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The Kind of Leaders Needed in the Valley to Improve the Health of the Population
Opinion-Chivariak Khus- 25 November 2018
All public health practitioners know that change for an individual is not easy and that changing an entire population is even harder. Today, the Rio Grande Valley is one of the most impoverished areas in the United States with high rates of uninsured combined with generational poverty. Transforming the Rio Grande Valley’s public health infrastructure and outcomes will require patience, coordination, creativity, and a great deal of determination. Change can start to happen with a new type of leader equipped with the necessary qualities and skills to make lasting changes.
First, the right leader has to exhibit the highest levels of integrity. Integrity is important because it will nurture trust with other leaders and relevant stakeholders, as well to help provide a reliable moral compass that will help successfully navigate the different and often conflicting interests and personalities. Without the required integrity, the existing culture, social and economic realities will become more likely to force compliance and conforming to the current systems as opposed to transforming into something better.
Second, the leader has to have a clear and ambitious vision of the desired changes, where everyone will benefit from those changes. The ideal vision needs clarity and should reflect the concerns, aspirations, and realities of all those involved. A wise leader will start by first listening to different opinions, thoughts, fears, and goals of key stakeholders and to then build a shared vision to unite the opposing interests.
Third, the right leader needs to demonstrate an emotionally intelligent charisma. Part of the dynamics of change is recognizing individual needs and concerns and working with all to find mutually acceptable solutions. All cultures and systems are maintained by people, who are subject to influence under certain conditions. Charisma in this public health context means inspiring and motivating influential decision-makers to align powerful private interests with that of public health. Attaining both public health benefits and advancing individual interests positively and constructively is challenging, especially when politics is polarizing. However, the very essence of the necessary leader is to convince the doubters of the power of collective synergy, that collaboration can accomplish much more than a divided community. Inspiring and motivating should not come from fear, but instead look to leverage positive opportunities to make sustainable changes in health outcomes for all people of the Rio Grande. Practicing emotional intelligence strategies will help the leader to build the required trust and relationships.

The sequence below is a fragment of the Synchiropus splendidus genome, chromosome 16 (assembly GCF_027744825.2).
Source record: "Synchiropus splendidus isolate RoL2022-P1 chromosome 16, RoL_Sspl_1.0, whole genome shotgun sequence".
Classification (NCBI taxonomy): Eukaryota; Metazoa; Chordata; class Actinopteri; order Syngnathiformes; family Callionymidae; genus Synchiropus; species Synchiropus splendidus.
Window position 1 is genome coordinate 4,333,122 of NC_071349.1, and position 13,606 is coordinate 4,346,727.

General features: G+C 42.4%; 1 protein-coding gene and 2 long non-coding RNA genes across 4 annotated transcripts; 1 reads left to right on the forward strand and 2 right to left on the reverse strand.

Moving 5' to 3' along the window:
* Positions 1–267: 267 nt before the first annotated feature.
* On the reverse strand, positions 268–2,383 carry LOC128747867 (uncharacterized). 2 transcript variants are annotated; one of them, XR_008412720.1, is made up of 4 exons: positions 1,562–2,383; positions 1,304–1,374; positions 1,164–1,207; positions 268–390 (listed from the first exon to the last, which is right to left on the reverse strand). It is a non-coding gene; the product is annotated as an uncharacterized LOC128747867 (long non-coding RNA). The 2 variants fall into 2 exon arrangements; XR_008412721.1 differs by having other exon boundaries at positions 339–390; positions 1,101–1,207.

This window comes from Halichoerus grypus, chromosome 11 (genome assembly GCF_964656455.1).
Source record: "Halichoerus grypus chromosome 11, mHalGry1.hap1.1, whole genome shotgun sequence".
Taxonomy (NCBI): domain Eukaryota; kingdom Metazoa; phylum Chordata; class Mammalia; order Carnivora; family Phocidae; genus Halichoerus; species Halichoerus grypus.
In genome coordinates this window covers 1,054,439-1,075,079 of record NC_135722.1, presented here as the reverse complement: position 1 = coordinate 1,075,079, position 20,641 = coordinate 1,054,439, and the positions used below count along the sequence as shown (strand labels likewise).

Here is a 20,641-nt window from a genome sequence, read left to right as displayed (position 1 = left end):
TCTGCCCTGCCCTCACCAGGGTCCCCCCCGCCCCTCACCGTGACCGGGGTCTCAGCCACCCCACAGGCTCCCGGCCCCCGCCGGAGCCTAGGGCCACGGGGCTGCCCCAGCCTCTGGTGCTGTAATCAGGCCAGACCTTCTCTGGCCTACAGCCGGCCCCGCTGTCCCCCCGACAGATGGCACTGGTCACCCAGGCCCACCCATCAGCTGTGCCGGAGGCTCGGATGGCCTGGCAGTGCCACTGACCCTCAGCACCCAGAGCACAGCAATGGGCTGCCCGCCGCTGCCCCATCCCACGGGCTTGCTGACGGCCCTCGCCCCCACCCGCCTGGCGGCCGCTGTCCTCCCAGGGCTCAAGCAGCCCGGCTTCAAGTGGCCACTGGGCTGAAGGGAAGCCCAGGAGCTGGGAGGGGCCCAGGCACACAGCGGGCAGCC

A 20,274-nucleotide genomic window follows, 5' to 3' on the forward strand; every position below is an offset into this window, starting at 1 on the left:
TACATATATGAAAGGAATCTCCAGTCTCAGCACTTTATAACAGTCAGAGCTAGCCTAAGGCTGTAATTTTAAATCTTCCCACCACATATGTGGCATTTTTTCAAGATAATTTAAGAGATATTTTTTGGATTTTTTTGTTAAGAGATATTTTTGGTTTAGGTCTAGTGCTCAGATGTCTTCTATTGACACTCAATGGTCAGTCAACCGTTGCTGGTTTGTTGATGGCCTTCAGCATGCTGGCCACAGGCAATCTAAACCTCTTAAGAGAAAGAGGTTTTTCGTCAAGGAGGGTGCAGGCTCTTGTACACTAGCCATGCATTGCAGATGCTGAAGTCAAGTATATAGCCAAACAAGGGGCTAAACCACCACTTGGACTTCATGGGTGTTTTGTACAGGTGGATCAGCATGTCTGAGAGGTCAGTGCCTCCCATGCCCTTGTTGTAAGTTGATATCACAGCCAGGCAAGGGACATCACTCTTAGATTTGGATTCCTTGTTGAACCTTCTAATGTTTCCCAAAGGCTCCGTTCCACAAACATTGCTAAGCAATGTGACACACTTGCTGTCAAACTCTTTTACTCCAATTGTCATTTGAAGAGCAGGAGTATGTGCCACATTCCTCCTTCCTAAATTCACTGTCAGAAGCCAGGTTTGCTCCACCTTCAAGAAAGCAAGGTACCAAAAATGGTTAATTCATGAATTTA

Fourth, the Rio Grande needs leaders who are selfless and vigilantly advocating for a greater common vision. The right leader listens, seeks to understand, and acts on other peoples’ interests for the benefit of society. This leader must demonstrate subcomponents of selflessness including humility, sincerity, sacrifice, and competence along with a good sense of humor. Finally, participatory leadership style is vital for thriving in a world that is more complex with better-educated and diverse people. Participation means sharing power and work responsibilities, which in turns addresses one of life’s more significant challenges, sustainability of effort. Increasingly, machines will replace simple tasks, while humans will continue to focus on creative and nuanced work that requires subjective interpretation and skills.
What kind of leaders are needed in the Valley to improve
the health of the population?
Opinion – Yetunde Kare-Opaneye – 25 November 2018
In 2009, the US Census Bureau reported that 50.7 million Americans (16.7% of the population) did not have health insurance. People without health insurance are less likely to receive recommended preventive services and screening and as such have poorer health outcomes for chronic illnesses like diabetes, cardiovascular disease and cancer. Like many underserved communities in the United States, the residents of the Rio Grande Valley (many of whom are Hispanic Americans) lack access and are saddled with social issues that affect their health like transportation difficulties, limited health literacy, lack of fluency in English, low income level and low education level.
Due to the peculiarities of their health issues, its outcomes and the many social factors that affect health in the Valley, there is an emergent need for effective leaders, leaders with the desire to make a difference, leaders that are passionate about the community, and those that are willing to serve and advocate for the people, most of whom are immigrants, medically underserved and living below the poverty level.